Gutenberg's earliest printers were used to print information leaflets from the church summarizing the sins that would lead to purgatory. Gutenberg invented it, but as he was penniless, he invited Johann Fust and Peter Schöffer to invest in his idea. The three worked together for some time, so the Gutenberg Press was born (6). Their first significant print run was The Bible.

However, their relationship soured when Fust asked for his money back - feeling that Gutenberg had squandered the money instead of using it to develop technology. Gutenberg didn't have the money, so after using the other two men and losing, Fust and Schöffer were granted ownership of the device and the technology.

The impact of the printing press cannot be overstated. Books and other literature were mass-produced faster and quicker than ever before, and with printed Bibles, more people had access to religious texts. The printing press was believed to have a strong hand in causing the Reformation. In truth, powers critical of the Catholic Church had been there for hundreds of years but now had the chance to organize and use the emerging technology to their advantage. The printing press provided cheap access to printed Bibles and to those critics who could spread their information faster than the church authorities could counter it (7).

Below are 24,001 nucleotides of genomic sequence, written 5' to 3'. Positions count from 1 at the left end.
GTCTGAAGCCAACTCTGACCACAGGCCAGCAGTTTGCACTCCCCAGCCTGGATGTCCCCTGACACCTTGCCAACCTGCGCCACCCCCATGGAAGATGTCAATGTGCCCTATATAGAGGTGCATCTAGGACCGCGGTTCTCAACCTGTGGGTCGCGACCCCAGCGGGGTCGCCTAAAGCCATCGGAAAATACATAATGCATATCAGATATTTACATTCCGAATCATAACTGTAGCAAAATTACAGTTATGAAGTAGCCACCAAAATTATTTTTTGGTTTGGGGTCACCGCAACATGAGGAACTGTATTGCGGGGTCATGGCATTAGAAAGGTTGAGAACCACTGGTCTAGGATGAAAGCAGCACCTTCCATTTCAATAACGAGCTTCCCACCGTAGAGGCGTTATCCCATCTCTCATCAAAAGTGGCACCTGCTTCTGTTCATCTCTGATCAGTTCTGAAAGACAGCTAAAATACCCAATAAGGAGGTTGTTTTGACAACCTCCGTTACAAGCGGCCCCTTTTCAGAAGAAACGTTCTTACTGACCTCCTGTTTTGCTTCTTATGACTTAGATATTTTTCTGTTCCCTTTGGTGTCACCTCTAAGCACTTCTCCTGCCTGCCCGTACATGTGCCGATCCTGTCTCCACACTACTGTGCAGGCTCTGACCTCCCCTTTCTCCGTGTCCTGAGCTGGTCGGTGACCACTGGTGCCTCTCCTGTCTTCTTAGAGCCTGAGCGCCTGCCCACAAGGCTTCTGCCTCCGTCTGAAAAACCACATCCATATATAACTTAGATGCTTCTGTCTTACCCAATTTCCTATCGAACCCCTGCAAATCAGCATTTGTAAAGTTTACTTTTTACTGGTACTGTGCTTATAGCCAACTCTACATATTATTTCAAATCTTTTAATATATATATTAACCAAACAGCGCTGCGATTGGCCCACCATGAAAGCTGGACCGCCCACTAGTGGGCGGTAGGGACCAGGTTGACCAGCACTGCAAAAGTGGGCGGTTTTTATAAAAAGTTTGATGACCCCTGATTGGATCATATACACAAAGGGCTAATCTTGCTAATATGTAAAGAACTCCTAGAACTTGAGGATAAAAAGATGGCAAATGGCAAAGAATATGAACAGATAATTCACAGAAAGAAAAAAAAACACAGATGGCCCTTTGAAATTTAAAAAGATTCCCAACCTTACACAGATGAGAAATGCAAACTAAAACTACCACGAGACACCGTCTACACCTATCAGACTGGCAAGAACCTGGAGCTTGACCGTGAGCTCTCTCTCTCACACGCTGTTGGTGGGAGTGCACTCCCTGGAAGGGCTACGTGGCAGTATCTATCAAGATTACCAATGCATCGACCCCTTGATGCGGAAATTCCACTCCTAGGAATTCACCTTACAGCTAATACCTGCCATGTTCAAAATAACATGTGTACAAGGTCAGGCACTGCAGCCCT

William Caxton was the following early major player in the early history of the printing press. The Englishman was the first person to take the invention to England. He is also understood to be the world's first book retailer whose business model was to sell books to the public. This was a key difference from Gutenberg as Caxton was selling religious texts and secular works of fiction. His first printed book was William Chaucer's The Canterbury Tales (8).

Newspaper printing press in action.

Modern Newspapers & Journalism

As discussed in a previous section, newspapers were technically invented in China around 200 BC. Such information sheets continued; there was evidence of private ownership over such products in China in the 16th century. The modern newspaper as a mass-produced, mass-appeal printed document began in 1605 in Antwerp (then part of the Holy Roman Empire and now in modern Belgium). Called Relation and printed by Carolus, it was a weekly summary of events. The previous belief that the first newspaper began in Germany four years later was recently overturned and accepted by the World Association of News Publishers (9).